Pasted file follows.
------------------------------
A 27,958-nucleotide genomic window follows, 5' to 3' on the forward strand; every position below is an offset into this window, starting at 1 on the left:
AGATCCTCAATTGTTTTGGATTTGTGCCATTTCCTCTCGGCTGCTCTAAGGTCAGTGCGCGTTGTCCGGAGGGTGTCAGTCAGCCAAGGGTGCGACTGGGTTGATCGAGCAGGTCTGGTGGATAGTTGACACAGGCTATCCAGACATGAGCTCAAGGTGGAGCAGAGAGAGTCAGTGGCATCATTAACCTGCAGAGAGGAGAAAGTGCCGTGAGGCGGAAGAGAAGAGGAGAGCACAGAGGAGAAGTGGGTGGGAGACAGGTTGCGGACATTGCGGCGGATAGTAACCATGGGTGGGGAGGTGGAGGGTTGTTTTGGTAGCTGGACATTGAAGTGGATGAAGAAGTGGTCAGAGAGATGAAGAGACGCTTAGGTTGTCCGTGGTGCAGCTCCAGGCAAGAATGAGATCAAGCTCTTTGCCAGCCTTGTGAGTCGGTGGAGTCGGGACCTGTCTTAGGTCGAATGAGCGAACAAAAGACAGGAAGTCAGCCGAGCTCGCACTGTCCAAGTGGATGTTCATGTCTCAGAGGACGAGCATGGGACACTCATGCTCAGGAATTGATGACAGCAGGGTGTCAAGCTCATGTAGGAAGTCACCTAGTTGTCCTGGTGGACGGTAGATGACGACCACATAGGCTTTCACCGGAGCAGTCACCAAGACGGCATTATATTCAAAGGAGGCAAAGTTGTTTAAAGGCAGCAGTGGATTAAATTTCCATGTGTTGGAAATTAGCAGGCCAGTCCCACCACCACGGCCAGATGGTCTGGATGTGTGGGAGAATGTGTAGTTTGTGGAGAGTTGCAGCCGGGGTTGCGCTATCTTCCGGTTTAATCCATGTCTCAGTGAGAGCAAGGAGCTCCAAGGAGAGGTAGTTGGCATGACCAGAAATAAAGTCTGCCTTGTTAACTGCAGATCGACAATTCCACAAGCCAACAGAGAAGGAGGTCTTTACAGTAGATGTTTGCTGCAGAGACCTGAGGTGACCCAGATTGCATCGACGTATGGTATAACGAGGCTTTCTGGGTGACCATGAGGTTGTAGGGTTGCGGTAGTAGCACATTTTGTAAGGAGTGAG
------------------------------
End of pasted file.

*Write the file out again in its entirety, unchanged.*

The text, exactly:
A 27,958-nucleotide genomic window follows, 5' to 3' on the forward strand; every position below is an offset into this window, starting at 1 on the left:
AGATCCTCAATTGTTTTGGATTTGTGCCATTTCCTCTCGGCTGCTCTAAGGTCAGTGCGCGTTGTCCGGAGGGTGTCAGTCAGCCAAGGGTGCGACTGGGTTGATCGAGCAGGTCTGGTGGATAGTTGACACAGGCTATCCAGACATGAGCTCAAGGTGGAGCAGAGAGAGTCAGTGGCATCATTAACCTGCAGAGAGGAGAAAGTGCCGTGAGGCGGAAGAGAAGAGGAGAGCACAGAGGAGAAGTGGGTGGGAGACAGGTTGCGGACATTGCGGCGGATAGTAACCATGGGTGGGGAGGTGGAGGGTTGTTTTGGTAGCTGGACATTGAAGTGGATGAAGAAGTGGTCAGAGAGATGAAGAGACGCTTAGGTTGTCCGTGGTGCAGCTCCAGGCAAGAATGAGATCAAGCTCTTTGCCAGCCTTGTGAGTCGGTGGAGTCGGGACCTGTCTTAGGTCGAATGAGCGAACAAAAGACAGGAAGTCAGCCGAGCTCGCACTGTCCAAGTGGATGTTCATGTCTCAGAGGACGAGCATGGGACACTCATGCTCAGGAATTGATGACAGCAGGGTGTCAAGCTCATGTAGGAAGTCACCTAGTTGTCCTGGTGGACGGTAGATGACGACCACATAGGCTTTCACCGGAGCAGTCACCAAGACGGCATTATATTCAAAGGAGGCAAAGTTGTTTAAAGGCAGCAGTGGATTAAATTTCCATGTGTTGGAAATTAGCAGGCCAGTCCCACCACCACGGCCAGATGGTCTGGATGTGTGGGAGAATGTGTAGTTTGTGGAGAGTTGCAGCCGGGGTTGCGCTATCTTCCGGTTTAATCCATGTCTCAGTGAGAGCAAGGAGCTCCAAGGAGAGGTAGTTGGCATGACCAGAAATAAAGTCTGCCTTGTTAACTGCAGATCGACAATTCCACAAGCCAACAGAGAAGGAGGTCTTTACAGTAGATGTTTGCTGCAGAGACCTGAGGTGACCCAGATTGCATCGACGTATGGTATAACGAGGCTTTCTGGGTGACCATGAGGTTGTAGGGTTGCGGTAGTAGCACATTTTGTAAGGAGTGAG